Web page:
Facebook’s purchase of Instagram for a massive $1 Billion has plenty of people guessing why the world’s largest social network would pay so much for such a young photo-sharing service. It was only a few weeks ago that Instagram was an iPhone-only app that enabled easy photo sharing between other mobile users. But just one week ago it landed on Android, and this week the acquisition by Facebook was announced. Despite some of the analysis out there, Facebook’s reason for buying Instagram is actually still a mystery, but we thought we would take a crack at some of the reasons why Facebook needed this particular service:
Facebook’s revenue from mobile usage is currently non existent. While Facebook’s usage from mobile devices is high, it is still arguably a larger-screen focussed experience. Instagram on the other hand, is a purely mobile focussed, finished product. This means that the users on Instagram only stick to their phones for sharing photos with friends, and Facebook may have known that this was a complete product that had the potential to create trouble for them later. The world is moving to mobile after all.
Facebook is currently the world’s largest photo sharing site – but Instagram had a very fast growing, exclusive (iPhone only at one point) network which was becoming a threat to Facebook in the long run. 30 million users is a lot, but it is a tiny fraction compared to Facebook’s user numbers. But just like Facebook, Instagram has a very “sticky” nature to it, with users always coming back for more. Now those sticky users were not only posting to Instagram – many of them were posting to Twitter as well, which is arguably Facebook’s biggest competitor. Facebook will want to control that – but currently Zuckerberg states that Instagram will be kept “open” in that they will continue to interface with other social networks: “We plan on keeping features like the ability to post to other social networks, the ability to not share your Instagrams on Facebook if you want, and the ability to have followers and follow people separately from your friends on Facebook.” Only time will tell whether this will indeed be the case. My opinion – I think it is just a way to keep the Instagram fans happy for now.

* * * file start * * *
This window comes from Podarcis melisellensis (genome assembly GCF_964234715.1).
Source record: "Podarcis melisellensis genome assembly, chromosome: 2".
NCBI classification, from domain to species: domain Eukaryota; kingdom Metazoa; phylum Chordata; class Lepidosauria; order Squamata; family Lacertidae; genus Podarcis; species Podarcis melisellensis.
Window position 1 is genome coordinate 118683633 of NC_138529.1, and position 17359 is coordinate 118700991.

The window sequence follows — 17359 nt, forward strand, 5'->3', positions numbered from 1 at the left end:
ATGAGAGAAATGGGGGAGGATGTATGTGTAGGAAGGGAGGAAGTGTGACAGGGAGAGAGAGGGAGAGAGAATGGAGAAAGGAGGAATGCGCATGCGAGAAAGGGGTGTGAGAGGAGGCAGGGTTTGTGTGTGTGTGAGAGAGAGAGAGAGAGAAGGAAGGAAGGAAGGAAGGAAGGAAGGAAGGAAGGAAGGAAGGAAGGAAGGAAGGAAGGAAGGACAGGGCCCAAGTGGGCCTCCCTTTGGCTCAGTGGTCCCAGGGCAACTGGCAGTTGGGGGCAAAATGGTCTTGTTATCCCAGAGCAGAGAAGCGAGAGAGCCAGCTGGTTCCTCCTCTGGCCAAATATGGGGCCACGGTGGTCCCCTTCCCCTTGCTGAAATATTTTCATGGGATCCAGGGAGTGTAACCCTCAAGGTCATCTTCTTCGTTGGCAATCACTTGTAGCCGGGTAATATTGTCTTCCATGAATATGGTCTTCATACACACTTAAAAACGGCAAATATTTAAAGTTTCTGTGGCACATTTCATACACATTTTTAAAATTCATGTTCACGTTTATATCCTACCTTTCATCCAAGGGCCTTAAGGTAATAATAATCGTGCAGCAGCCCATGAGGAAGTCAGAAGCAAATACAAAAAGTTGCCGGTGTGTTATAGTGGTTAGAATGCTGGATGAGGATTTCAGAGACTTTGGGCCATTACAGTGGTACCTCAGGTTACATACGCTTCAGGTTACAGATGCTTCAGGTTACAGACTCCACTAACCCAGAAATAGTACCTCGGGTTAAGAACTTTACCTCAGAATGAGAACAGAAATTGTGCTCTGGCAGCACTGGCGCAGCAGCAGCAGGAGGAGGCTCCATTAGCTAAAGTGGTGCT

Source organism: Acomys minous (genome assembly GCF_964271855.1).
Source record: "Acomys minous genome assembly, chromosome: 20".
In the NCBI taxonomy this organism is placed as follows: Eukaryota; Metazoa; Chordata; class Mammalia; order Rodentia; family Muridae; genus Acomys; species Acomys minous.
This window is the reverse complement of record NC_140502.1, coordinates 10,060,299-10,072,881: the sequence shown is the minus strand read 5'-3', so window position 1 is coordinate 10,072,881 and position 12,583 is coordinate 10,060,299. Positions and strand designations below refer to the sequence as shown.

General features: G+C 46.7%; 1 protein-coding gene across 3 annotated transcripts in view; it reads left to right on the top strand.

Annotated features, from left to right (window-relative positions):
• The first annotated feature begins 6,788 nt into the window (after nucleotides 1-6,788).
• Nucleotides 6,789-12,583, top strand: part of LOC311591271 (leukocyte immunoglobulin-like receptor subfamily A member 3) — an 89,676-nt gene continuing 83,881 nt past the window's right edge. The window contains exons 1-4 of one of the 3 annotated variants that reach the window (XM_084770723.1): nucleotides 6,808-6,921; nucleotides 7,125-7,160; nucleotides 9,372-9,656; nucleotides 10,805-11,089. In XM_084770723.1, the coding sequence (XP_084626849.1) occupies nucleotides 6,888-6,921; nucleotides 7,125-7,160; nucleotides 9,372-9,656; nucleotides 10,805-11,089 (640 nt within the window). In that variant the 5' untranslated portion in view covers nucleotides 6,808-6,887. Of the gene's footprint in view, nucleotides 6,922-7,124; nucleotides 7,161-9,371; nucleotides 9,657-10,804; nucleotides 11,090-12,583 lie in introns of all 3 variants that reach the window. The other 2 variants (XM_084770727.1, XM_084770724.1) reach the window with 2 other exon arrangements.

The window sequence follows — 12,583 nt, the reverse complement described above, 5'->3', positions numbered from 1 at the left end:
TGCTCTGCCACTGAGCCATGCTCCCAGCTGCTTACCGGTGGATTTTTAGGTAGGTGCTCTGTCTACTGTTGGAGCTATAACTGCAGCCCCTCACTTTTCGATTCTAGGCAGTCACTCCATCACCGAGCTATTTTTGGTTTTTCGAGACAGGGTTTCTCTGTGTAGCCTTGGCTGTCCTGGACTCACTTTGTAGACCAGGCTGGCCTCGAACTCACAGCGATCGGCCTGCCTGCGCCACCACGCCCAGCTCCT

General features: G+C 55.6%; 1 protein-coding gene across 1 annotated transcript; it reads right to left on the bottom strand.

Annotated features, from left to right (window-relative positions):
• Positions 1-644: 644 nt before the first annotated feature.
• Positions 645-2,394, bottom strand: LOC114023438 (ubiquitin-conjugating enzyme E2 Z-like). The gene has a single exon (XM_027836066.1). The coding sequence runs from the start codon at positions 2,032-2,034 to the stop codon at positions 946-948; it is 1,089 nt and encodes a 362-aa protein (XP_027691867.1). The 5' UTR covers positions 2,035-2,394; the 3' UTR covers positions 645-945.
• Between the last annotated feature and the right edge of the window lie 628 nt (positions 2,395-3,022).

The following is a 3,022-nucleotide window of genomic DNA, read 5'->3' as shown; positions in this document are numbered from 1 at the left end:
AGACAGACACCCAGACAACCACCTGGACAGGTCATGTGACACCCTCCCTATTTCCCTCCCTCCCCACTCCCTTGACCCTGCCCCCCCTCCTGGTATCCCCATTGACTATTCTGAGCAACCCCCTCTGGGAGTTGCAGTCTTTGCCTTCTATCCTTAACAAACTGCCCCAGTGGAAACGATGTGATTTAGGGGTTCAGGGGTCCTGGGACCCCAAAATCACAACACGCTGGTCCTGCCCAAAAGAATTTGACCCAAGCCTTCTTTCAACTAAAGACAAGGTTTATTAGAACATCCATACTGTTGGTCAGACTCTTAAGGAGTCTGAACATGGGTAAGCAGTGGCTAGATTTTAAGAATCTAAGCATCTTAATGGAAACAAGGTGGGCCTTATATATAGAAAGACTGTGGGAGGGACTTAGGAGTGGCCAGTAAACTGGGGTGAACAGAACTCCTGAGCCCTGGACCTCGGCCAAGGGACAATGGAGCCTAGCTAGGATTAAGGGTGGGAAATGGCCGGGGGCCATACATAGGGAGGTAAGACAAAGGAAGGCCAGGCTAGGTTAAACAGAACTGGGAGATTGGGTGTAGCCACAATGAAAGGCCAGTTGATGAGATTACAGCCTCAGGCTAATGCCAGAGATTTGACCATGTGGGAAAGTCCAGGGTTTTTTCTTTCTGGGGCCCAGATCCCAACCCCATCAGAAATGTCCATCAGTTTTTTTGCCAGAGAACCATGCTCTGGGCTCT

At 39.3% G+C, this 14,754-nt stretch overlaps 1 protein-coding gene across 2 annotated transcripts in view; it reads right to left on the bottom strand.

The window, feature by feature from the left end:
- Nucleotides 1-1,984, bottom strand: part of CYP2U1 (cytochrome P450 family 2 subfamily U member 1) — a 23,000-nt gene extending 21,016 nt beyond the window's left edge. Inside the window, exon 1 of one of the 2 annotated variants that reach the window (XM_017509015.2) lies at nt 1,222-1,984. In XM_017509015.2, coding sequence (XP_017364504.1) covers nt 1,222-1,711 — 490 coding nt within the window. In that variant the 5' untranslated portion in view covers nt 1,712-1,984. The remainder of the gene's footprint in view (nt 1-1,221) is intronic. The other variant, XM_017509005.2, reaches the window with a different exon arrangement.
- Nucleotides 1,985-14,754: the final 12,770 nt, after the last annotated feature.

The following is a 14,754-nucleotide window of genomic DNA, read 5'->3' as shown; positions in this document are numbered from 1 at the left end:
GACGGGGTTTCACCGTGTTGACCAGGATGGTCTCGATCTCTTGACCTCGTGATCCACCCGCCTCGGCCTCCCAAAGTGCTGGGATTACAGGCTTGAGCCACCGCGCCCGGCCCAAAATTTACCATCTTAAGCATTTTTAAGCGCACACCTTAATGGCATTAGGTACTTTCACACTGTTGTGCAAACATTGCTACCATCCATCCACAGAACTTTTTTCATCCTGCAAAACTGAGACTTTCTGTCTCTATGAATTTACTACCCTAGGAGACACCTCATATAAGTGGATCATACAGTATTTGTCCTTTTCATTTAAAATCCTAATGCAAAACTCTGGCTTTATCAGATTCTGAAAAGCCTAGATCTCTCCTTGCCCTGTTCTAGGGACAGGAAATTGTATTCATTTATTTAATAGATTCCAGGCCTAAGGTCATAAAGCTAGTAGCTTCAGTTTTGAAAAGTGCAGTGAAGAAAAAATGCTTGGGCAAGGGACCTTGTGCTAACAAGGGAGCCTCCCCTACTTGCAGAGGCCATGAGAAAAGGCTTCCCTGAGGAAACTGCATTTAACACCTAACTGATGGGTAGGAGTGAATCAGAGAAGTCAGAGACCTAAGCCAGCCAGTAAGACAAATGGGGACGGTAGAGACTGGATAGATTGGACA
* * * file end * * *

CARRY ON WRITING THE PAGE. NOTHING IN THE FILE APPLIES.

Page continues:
While 30 million users is not a lot compared to Facebook’s user numbers, the Instagram growth was until now, limited to the iPhone userbase. The launch of the Android version will now increase that userbase at a massive rate. As Om Malik states – “It is pretty clear that thanks to the turbocharge effect of Android, Instagram’s user base is going to blast past the 50 million mark in a couple of weeks.” These growth figures are pretty much on par with Facebook’s early days, with the same potential for growth. Even if Instagram never reaches Facebook’s numbers, it is still a legitimate threat.
The harsh truth is that Facebook is so big that it can go ahead and buy any service that poses a small threat. While Instagram was not a direct competitor, its quick growing, multi-network nature means that it could easily empower other networks like Twitter, but also anyone who wants to use Instagram’s API. One can also easily predict that in the future Facebook will keep on buying (or at least make offers to) competitors, or services that have the potential to contribute to making its competitors better.
Robert Scoble makes a very interesting point – Instagram users tend to take photos of what they are passionate about. For example, a foodie will keep on taking photos of food. A mountain biker will take photos of trails and bikes. This is the exact area in which Pinterest does so well, which has quickly become the third biggest social network. With Facebook, this data has to be manually entered into “interests” inside Facebook. Currently Facebook’s usage in photos does not seem to center around the same passions – rather around people, and tagging those people. Now, if Facebook notices that you take pictures of wedding cakes, they can probably make some assumptions about you, and then market to you accordingly. That is worth a lot of money – potentially a lot more than the $1 Billion price paid for Instagram.
The truth of the matter is that almost none of these reasons seem to explain why Facebook paid such a massive amount. The price is inflated, but for Facebook it might be well worth it, especially if their upcoming IPO will probably make a lot more (currently projected around $80 – $100 Billion) than their Instagram “investment”. If there was ever an indication that we are moving to another tech bubble, this might be the closest yet.
But what do you think – why did Facebook need to buy Instagram?
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